Rumsfeld Makes Surprise Visit to Iraq

Defense Secretary Donald H. Rumsfeld (search) saw some of Iraq's security forces in action Friday as he shuttled around the country to view an array of Iraqi units and meet with U.S. and Iraqi commanders.

At Camp Victory outside of Baghdad, Rumsfeld watched an Iraqi counterterrorist team assault a compound in a demonstration that included live weapons fire, stun grenades and a squad of masked commandos rappelling from a helicopter.

"There's no question progress has been made," Rumsfeld said later of Iraqi forces. "The professionalism of these units is advancing."

In talks with soldiers, both Iraqi and American, Rumsfeld emphasized the importance of handing over security to Iraqi forces so American troops can come home. But he acknowledged that it takes time to train and equip the Iraqis.

"Once they have that confidence, that capacity and capability, our forces, coalition forces, will be able to go home," Rumsfeld told U.S. troops in Mosul in northern Iraq. "And go home with the honor you will have earned."

Ultimately, American forces can only help, he said. "It is the Iraqis who will have to over time defeat the insurgency."

Later Friday, with Rumsfeld watching a few feet away, members of Iraq's Emergency Response Team, a special police assault unit, fired AK-47s and sidearms at targets on a firing range outside of Baghdad.

After the demonstration, he told them, "If you all do your jobs well, you'll end up in a fine country with a bright future."

After a review of an Iraqi army unit, Lt. Gen. N. Abadi, Iraq's deputy chief of staff, told U.S. defense officials Iraq's military needed two things: more equipment, and time to get his forces trained.

U.S. Lt. Gen. David Petraeus (search), chief of the effort to create independent Iraqi security forces, said Thursday at a NATO conference in Nice, France, that Iraqi military and police amounted to about 136,000 trained and equipped personnel. The goal is to reach 200,000 by Oct. 1, and ultimately create a force of 270,000 or more.

The forces run the gamut — from urban police officers and highway patrolmen to military special forces and counterterrorist operators.

About 40,000 of the troops are capable of deploying around Iraq and operating directly against he insurgency, Gen. Richard Myers (search), chairman of the Joint Chiefs of Staff, said recently. Other analysts put the figure of effective counterinsurgency fighters much lower.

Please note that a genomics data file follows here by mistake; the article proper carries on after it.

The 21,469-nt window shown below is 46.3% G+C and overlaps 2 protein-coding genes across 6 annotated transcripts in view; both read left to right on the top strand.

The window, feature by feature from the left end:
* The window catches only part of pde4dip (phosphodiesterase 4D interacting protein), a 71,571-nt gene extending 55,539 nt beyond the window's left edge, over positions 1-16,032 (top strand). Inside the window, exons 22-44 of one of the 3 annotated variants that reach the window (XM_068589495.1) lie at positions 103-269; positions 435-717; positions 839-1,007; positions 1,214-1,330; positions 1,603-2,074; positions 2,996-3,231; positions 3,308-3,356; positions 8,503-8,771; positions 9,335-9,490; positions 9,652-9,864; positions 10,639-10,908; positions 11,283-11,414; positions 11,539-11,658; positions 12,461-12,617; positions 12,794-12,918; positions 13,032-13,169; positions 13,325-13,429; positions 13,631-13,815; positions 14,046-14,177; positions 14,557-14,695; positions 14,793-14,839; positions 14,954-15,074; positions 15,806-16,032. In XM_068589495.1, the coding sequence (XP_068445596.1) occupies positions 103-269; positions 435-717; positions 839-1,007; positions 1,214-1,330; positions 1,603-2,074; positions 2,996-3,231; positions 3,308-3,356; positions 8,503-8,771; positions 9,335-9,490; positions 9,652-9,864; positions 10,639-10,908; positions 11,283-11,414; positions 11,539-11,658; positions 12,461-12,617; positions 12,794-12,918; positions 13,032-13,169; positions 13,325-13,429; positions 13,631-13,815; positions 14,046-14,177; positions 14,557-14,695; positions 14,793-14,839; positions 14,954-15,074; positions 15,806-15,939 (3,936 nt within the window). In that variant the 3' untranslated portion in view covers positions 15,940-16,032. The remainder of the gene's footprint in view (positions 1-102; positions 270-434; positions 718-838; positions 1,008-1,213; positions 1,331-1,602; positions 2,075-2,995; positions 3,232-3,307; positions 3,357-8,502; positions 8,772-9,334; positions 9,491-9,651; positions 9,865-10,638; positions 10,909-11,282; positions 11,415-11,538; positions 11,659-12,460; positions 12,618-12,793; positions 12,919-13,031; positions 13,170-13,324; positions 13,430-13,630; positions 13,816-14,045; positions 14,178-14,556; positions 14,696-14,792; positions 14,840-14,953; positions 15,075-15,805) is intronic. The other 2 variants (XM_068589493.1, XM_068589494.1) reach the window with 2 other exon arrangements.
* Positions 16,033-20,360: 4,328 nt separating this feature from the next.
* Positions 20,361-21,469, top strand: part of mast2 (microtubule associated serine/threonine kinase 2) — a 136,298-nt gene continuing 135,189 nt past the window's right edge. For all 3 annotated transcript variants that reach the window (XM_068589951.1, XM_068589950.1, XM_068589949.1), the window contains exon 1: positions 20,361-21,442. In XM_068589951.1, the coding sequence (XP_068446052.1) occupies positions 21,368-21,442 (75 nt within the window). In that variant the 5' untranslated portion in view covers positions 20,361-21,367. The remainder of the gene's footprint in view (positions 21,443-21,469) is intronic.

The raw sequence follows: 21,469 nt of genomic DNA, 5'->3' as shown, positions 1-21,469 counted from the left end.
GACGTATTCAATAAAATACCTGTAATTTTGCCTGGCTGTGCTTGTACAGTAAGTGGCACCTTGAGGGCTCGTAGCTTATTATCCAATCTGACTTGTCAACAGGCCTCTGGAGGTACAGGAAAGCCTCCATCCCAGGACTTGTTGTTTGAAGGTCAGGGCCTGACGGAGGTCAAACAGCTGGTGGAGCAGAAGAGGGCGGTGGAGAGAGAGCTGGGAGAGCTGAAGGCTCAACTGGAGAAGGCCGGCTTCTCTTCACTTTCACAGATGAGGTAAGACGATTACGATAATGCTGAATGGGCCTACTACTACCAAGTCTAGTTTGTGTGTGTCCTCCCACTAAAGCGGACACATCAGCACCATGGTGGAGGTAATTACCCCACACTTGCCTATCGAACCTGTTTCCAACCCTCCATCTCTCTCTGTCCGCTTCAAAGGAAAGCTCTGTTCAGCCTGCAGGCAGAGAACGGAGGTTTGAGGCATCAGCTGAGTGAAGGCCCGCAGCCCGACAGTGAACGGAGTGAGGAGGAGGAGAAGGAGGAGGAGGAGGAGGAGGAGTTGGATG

American, British and other coalition forces are serving as trainers and advisers to Iraqi security personnel. U.S. generals are planning to enhance the program with additional advisers to assist various Iraqi units.

The Iraqi counterterrorist team Rumsfeld viewed in action Friday is one of Iraq's best, U.S. military officers said. It has been a part of many of the recent offensives against insurgent strongholds, and recently took down a large criminal operation outside of Baghdad.

However, hundreds of Iraqi security personnel have been killed in recent months, and others have quit, sometimes due to intimidation from insurgents. Defense officials say that some insurgents have also infiltrated the security forces.

Rumsfeld's first stop in Iraq Friday morning was a combat surgical hospital in Mosul in northern Iraq, where he spoke briefly with Sgt. Sean Ferguson, a California native with the 25th Infantry Division who was recovering from a gunshot wound in his hand. He had been hit by a sniper the day before; for it, he received his second Purple Heart.

He also gave the Army Commendation Medal to a group of American and Iraqi soldiers during a ceremony.

He then met with Duraid Kashmoula, governor of Niveneh province, and quizzed him and other Iraqi officials on the elections there. In Baghdad, he met with President Ayad Allawi (search).

Rumsfeld is the most senior U.S. government official to visit Iraq since the Jan. 30 election. While marred by violence in some places, and less-than-hoped-for turnout among Sunnis in others, U.S. and Iraqi officials have generally declared it a success in that millions voted without incident.

Gen. George Casey Jr., who commands all coalition forces in Iraq, said in a press conference that the number of attacks in Iraq has dropped to 60 a day since the elections.